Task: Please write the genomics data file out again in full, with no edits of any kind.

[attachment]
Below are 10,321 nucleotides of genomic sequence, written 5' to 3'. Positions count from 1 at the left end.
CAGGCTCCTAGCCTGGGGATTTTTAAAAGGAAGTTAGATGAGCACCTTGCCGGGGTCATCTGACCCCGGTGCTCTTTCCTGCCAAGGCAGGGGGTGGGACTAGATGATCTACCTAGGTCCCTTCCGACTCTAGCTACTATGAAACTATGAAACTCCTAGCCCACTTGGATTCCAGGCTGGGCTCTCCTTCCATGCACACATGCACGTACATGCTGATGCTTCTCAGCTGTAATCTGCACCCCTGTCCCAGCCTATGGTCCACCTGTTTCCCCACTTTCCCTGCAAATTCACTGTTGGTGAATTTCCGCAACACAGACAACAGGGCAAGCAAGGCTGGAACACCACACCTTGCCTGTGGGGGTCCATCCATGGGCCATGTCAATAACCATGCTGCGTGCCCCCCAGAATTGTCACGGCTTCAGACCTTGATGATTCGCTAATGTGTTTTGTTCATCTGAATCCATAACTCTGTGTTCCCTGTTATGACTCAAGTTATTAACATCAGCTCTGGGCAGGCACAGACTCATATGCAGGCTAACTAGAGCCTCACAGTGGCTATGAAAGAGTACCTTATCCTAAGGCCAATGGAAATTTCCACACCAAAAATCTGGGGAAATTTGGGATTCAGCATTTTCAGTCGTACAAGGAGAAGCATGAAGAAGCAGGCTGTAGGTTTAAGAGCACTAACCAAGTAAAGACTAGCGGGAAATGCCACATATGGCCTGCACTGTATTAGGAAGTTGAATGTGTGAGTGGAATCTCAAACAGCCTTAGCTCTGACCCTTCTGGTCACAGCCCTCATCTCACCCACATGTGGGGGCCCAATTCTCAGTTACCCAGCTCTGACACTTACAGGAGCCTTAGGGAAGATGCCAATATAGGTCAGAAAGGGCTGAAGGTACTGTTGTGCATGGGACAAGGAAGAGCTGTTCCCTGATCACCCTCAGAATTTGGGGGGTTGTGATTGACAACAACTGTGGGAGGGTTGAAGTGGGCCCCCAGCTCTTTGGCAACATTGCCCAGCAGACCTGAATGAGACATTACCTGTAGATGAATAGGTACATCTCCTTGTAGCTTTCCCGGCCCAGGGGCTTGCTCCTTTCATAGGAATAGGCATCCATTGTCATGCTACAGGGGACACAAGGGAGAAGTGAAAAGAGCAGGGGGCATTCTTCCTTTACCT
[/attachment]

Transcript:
Below are 10,321 nucleotides of genomic sequence, written 5' to 3'. Positions count from 1 at the left end.
CAGGCTCCTAGCCTGGGGATTTTTAAAAGGAAGTTAGATGAGCACCTTGCCGGGGTCATCTGACCCCGGTGCTCTTTCCTGCCAAGGCAGGGGGTGGGACTAGATGATCTACCTAGGTCCCTTCCGACTCTAGCTACTATGAAACTATGAAACTCCTAGCCCACTTGGATTCCAGGCTGGGCTCTCCTTCCATGCACACATGCACGTACATGCTGATGCTTCTCAGCTGTAATCTGCACCCCTGTCCCAGCCTATGGTCCACCTGTTTCCCCACTTTCCCTGCAAATTCACTGTTGGTGAATTTCCGCAACACAGACAACAGGGCAAGCAAGGCTGGAACACCACACCTTGCCTGTGGGGGTCCATCCATGGGCCATGTCAATAACCATGCTGCGTGCCCCCCAGAATTGTCACGGCTTCAGACCTTGATGATTCGCTAATGTGTTTTGTTCATCTGAATCCATAACTCTGTGTTCCCTGTTATGACTCAAGTTATTAACATCAGCTCTGGGCAGGCACAGACTCATATGCAGGCTAACTAGAGCCTCACAGTGGCTATGAAAGAGTACCTTATCCTAAGGCCAATGGAAATTTCCACACCAAAAATCTGGGGAAATTTGGGATTCAGCATTTTCAGTCGTACAAGGAGAAGCATGAAGAAGCAGGCTGTAGGTTTAAGAGCACTAACCAAGTAAAGACTAGCGGGAAATGCCACATATGGCCTGCACTGTATTAGGAAGTTGAATGTGTGAGTGGAATCTCAAACAGCCTTAGCTCTGACCCTTCTGGTCACAGCCCTCATCTCACCCACATGTGGGGGCCCAATTCTCAGTTACCCAGCTCTGACACTTACAGGAGCCTTAGGGAAGATGCCAATATAGGTCAGAAAGGGCTGAAGGTACTGTTGTGCATGGGACAAGGAAGAGCTGTTCCCTGATCACCCTCAGAATTTGGGGGGTTGTGATTGACAACAACTGTGGGAGGGTTGAAGTGGGCCCCCAGCTCTTTGGCAACATTGCCCAGCAGACCTGAATGAGACATTACCTGTAGATGAATAGGTACATCTCCTTGTAGCTTTCCCGGCCCAGGGGCTTGCTCCTTTCATAGGAATAGGCATCCATTGTCATGCTACAGGGGACACAAGGGAGAAGTGAAAAGAGCAGGGGGCATTCTTCCTTTACCT